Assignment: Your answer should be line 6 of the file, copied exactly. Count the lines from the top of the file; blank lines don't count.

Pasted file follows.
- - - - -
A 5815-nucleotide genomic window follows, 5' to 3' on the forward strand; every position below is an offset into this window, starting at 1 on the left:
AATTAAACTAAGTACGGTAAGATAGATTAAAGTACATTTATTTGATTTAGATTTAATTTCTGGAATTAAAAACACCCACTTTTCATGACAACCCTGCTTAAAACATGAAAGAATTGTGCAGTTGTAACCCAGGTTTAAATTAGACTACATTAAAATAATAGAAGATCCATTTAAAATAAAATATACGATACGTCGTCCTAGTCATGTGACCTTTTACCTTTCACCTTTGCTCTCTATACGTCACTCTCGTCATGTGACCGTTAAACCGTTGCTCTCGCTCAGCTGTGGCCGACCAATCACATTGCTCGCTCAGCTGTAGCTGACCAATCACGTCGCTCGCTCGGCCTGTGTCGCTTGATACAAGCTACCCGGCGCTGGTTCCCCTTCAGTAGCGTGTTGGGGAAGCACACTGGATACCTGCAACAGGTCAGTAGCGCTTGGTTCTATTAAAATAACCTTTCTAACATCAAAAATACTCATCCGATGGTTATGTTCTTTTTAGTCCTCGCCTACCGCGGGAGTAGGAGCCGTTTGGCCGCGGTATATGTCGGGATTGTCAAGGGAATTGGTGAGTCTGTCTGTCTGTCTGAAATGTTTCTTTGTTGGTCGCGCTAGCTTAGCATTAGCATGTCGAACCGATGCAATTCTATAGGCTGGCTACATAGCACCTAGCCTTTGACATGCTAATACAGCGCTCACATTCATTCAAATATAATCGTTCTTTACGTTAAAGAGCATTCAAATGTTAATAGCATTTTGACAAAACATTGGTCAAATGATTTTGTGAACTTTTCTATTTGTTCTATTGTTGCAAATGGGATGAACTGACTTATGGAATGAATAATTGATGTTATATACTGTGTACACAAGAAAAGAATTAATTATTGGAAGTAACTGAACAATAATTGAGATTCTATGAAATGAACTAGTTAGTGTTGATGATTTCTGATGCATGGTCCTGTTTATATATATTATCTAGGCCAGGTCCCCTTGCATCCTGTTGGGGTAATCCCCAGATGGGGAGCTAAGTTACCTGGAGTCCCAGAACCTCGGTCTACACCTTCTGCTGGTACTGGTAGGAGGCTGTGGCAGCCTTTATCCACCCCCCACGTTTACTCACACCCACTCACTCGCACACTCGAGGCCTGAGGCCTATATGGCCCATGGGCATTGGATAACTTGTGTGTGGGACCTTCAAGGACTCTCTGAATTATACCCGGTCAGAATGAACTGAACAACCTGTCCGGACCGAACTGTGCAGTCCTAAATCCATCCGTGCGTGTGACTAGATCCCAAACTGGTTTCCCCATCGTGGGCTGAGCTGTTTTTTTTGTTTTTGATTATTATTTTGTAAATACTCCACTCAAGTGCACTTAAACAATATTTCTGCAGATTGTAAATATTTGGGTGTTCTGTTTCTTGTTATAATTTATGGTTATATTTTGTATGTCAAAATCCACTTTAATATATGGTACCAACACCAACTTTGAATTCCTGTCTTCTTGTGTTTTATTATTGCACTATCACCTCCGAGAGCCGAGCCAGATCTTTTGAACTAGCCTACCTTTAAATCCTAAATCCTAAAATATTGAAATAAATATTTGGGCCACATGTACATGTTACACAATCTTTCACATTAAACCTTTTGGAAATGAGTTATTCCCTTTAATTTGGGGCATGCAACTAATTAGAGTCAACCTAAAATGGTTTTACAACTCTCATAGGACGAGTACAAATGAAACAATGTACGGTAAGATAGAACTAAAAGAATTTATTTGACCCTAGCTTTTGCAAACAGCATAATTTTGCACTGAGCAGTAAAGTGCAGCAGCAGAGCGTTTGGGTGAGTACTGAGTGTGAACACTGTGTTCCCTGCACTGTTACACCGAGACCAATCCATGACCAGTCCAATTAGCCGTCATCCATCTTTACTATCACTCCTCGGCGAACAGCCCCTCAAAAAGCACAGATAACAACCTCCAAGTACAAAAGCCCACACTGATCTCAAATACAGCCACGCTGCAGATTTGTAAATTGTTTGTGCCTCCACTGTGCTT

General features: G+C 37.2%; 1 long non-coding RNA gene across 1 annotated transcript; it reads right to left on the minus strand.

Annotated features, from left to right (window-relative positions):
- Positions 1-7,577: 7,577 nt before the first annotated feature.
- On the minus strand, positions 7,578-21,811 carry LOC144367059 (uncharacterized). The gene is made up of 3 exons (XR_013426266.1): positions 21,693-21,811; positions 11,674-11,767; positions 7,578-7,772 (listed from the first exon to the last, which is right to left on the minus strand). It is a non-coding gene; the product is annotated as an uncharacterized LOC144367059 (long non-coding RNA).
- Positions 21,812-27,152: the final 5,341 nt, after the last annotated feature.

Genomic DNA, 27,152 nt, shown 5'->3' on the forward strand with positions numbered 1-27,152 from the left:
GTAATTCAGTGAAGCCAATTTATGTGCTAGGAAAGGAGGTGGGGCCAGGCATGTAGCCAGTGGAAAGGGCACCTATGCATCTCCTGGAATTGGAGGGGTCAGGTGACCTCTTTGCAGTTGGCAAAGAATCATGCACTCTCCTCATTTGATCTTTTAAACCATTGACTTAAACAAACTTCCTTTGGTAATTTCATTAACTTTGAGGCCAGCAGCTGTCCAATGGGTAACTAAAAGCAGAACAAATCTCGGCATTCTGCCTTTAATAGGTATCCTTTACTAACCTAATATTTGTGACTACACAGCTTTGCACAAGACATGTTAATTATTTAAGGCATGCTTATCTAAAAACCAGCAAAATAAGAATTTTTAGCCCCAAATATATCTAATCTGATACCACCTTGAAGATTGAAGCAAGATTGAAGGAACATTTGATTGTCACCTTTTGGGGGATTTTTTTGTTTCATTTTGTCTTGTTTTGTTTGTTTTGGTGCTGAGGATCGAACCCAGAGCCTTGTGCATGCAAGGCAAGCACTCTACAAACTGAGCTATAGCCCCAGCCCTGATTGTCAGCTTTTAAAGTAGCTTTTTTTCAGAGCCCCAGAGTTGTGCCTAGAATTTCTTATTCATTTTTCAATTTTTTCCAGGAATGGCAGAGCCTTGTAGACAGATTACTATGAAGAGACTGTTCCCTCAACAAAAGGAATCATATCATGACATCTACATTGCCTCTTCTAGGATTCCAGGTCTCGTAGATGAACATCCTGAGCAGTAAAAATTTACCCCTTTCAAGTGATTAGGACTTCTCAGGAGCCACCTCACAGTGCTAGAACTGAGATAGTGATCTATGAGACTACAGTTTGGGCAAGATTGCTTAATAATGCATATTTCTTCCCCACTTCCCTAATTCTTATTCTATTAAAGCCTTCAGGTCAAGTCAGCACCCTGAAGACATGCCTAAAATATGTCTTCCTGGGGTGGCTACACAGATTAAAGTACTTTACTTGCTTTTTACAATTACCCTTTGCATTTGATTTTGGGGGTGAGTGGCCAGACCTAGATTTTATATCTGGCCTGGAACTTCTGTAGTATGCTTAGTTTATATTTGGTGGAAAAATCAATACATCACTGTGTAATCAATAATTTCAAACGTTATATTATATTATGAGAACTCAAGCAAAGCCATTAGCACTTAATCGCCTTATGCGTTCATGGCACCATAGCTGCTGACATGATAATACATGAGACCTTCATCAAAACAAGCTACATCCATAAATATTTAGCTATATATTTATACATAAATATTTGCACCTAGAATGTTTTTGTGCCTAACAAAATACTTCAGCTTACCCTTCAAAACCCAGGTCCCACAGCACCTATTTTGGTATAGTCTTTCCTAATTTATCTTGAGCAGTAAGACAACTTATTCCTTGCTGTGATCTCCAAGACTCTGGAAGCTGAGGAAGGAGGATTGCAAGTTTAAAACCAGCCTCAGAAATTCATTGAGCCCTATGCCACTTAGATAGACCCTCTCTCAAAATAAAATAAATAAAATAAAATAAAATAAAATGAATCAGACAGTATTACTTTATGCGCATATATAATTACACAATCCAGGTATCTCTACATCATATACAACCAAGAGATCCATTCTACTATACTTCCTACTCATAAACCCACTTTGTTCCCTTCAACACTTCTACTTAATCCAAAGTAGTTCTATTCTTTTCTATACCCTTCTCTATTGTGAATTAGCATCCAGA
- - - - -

- On the minus strand, positions 7,578-21,811 carry LOC144367059 (uncharacterized). The gene is made up of 3 exons (XR_013426266.1): positions 21,693-21,811; positions 11,674-11,767; positions 7,578-7,772 (listed from the first exon to the last, which is right to left on the minus strand). It is a non-coding gene; the product is annotated as an uncharacterized LOC144367059 (long non-coding RNA).